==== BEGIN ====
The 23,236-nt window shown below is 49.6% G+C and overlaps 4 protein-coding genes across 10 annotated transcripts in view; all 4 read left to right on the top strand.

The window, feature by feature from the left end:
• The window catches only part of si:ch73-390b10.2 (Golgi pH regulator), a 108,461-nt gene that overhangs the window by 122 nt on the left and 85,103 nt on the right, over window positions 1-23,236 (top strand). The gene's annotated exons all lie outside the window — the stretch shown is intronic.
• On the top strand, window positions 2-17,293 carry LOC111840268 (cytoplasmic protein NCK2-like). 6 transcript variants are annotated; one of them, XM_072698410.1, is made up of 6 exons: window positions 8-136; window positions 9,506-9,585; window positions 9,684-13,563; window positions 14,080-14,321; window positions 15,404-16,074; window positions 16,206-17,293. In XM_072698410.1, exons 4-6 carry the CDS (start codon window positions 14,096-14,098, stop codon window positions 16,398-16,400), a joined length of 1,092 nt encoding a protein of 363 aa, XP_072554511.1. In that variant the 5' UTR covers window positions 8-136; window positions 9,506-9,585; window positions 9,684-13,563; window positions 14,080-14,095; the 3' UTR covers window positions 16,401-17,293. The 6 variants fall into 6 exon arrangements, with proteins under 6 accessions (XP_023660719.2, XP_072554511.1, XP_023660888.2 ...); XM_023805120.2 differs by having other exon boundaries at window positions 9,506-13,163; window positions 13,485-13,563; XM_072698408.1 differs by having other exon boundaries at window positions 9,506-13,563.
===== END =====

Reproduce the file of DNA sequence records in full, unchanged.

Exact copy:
The 23,236-nt window shown below is 49.6% G+C and overlaps 4 protein-coding genes across 10 annotated transcripts in view; all 4 read left to right on the top strand.

The window, feature by feature from the left end:
• The window catches only part of si:ch73-390b10.2 (Golgi pH regulator), a 108,461-nt gene that overhangs the window by 122 nt on the left and 85,103 nt on the right, over window positions 1-23,236 (top strand). The gene's annotated exons all lie outside the window — the stretch shown is intronic.
• On the top strand, window positions 2-17,293 carry LOC111840268 (cytoplasmic protein NCK2-like). 6 transcript variants are annotated; one of them, XM_072698410.1, is made up of 6 exons: window positions 8-136; window positions 9,506-9,585; window positions 9,684-13,563; window positions 14,080-14,321; window positions 15,404-16,074; window positions 16,206-17,293. In XM_072698410.1, exons 4-6 carry the CDS (start codon window positions 14,096-14,098, stop codon window positions 16,398-16,400), a joined length of 1,092 nt encoding a protein of 363 aa, XP_072554511.1. In that variant the 5' UTR covers window positions 8-136; window positions 9,506-9,585; window positions 9,684-13,563; window positions 14,080-14,095; the 3' UTR covers window positions 16,401-17,293. The 6 variants fall into 6 exon arrangements, with proteins under 6 accessions (XP_023660719.2, XP_072554511.1, XP_023660888.2 ...); XM_023805120.2 differs by having other exon boundaries at window positions 9,506-13,163; window positions 13,485-13,563; XM_072698408.1 differs by having other exon boundaries at window positions 9,506-13,563.